The challenge: let 80,000 (and counting) women find their dream clothing
Apps like Tinder prove that rewarding users for completing small actions works very well. Swipe & shop was designed with this in mind. Who wouldn’t like to swipe around for a bit while waiting for the bus? Since the launch of Swipe & Shop, over 80,000 women thought exactly that.
Swipe & Shop was created as a start-up within Sanoma Digital Lab in the Netherlands. The app helps people find new fashion. It presents you with products you can either like or dislike. What you like, will end up in your wishlist; all other products won’t show up again. To buy a product, you can open the online retailer’s web shop directly from within the app.
The app targets young women of between 18 and 35 years old. They are digital natives: they know their way around the web, how to use (native) smartphone apps and demand a good user experience. Our challenge: build an app that meets and exceeds this target group’s high expectations.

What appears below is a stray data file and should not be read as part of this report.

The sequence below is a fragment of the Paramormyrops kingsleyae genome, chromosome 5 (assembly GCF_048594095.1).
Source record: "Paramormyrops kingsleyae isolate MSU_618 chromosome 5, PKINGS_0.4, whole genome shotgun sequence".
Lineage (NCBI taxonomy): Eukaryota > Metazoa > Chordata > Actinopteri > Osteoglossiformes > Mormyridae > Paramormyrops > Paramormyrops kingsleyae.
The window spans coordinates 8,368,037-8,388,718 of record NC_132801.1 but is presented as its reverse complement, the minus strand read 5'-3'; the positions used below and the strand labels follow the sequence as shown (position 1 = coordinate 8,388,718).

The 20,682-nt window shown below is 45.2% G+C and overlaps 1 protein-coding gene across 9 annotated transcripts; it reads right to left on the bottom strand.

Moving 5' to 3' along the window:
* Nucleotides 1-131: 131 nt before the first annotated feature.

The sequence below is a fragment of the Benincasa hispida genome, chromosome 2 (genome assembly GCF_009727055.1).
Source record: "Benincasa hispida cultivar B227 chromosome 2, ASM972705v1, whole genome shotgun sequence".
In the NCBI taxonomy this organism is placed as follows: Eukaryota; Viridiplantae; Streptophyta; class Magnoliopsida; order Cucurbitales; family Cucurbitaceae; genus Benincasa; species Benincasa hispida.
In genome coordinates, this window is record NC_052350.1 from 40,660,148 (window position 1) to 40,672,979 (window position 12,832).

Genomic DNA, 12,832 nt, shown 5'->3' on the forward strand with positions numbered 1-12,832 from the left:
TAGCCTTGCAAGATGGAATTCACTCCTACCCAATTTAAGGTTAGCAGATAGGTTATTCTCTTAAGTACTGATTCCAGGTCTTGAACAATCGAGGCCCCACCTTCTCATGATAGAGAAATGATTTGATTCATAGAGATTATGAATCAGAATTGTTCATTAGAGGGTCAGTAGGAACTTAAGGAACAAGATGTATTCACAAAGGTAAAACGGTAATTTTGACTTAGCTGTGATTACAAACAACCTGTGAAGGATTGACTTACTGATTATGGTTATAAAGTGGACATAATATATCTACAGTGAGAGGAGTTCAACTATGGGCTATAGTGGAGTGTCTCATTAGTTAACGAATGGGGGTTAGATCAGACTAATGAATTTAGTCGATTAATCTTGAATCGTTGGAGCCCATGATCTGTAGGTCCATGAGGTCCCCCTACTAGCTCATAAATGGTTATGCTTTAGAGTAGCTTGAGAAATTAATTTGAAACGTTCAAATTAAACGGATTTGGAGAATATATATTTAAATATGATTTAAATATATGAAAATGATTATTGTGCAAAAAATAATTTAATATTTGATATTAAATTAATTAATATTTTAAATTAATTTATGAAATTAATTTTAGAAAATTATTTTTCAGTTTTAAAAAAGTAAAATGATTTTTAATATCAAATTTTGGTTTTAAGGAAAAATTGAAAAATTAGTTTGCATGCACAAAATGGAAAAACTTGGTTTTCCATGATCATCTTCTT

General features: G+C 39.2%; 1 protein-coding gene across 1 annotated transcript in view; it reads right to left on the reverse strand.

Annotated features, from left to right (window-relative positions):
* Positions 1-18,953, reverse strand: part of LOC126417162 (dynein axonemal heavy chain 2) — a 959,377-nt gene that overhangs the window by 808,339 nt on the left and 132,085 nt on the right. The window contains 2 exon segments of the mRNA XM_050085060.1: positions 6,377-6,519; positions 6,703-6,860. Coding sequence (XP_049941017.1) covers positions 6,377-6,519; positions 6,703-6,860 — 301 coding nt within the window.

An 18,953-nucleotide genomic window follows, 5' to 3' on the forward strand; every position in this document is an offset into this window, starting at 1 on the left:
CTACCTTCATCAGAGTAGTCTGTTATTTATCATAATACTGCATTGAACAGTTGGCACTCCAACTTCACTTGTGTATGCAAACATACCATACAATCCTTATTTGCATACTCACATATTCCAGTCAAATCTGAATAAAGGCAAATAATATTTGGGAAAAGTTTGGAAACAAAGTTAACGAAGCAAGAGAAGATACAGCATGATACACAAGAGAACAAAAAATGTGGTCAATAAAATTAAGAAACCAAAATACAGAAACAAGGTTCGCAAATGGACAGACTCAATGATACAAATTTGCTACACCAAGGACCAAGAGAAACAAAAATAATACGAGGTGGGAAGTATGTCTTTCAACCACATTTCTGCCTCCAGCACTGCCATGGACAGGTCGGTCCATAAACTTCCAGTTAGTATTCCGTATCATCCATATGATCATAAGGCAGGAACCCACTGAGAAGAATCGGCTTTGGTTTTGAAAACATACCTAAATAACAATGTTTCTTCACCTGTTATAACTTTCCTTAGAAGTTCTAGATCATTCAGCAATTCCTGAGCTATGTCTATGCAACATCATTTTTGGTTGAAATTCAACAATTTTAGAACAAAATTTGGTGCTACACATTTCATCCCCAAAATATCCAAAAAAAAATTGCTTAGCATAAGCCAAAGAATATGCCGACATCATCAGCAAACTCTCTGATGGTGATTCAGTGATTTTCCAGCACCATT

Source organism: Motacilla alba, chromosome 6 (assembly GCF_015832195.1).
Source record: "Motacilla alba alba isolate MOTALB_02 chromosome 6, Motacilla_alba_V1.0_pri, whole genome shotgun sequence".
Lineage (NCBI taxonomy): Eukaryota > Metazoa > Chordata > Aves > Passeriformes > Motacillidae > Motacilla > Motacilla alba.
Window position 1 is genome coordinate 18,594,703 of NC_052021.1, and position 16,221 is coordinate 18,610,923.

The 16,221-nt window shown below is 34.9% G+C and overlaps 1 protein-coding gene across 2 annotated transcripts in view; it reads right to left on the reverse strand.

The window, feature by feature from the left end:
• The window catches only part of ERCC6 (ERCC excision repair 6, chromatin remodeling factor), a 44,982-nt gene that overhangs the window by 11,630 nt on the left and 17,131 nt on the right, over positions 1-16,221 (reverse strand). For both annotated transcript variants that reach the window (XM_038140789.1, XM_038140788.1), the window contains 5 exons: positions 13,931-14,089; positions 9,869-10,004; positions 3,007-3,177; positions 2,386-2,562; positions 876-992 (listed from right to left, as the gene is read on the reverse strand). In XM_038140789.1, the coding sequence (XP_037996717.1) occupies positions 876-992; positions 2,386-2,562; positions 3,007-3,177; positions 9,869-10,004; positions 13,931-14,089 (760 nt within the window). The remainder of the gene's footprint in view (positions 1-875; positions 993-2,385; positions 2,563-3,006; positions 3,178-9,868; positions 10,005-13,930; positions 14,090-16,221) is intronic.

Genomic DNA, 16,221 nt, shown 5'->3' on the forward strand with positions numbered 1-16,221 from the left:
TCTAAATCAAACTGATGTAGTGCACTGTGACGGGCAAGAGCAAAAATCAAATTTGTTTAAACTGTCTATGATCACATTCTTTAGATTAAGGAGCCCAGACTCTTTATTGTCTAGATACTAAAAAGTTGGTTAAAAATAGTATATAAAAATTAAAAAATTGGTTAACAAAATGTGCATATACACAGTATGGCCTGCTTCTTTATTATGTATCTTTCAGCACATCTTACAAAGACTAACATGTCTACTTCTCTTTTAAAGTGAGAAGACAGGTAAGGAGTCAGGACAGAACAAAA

The solution: a hybrid Cordova app
Swipe & Shop is a hybrid app: built with web technology so that it runs on any platform. Since we only need to maintain one code base, development time and costs are low. It doesn’t limit us however: the app has access to native device features that allow us to, for example, use push messages to communicate directly with the app’s users.
During the project we adopted the agile methodology and worked at our client’s offices. This helped us to cooperate closely with Sanoma’s designers and back-end developers. Because we were involved in the design process at an early stage, we could iterate in short release cycles, reducing overhead costs.
By working in a lean way, we could base the entire process of design and development on user tests and user feedback. This would give us lots of information on nice-to-haves and missing features. The involvement of users in this way lead to an active user base and a very positive attitude within the team.
During the course of development, Apple eased their rules on downloading code within an app. Instead of requiring users to install the latest updates from the App Store, we could let the app download and install updates itself. Users don’t have to worry about bugs and missing out on new features anymore, since they’re always up to date.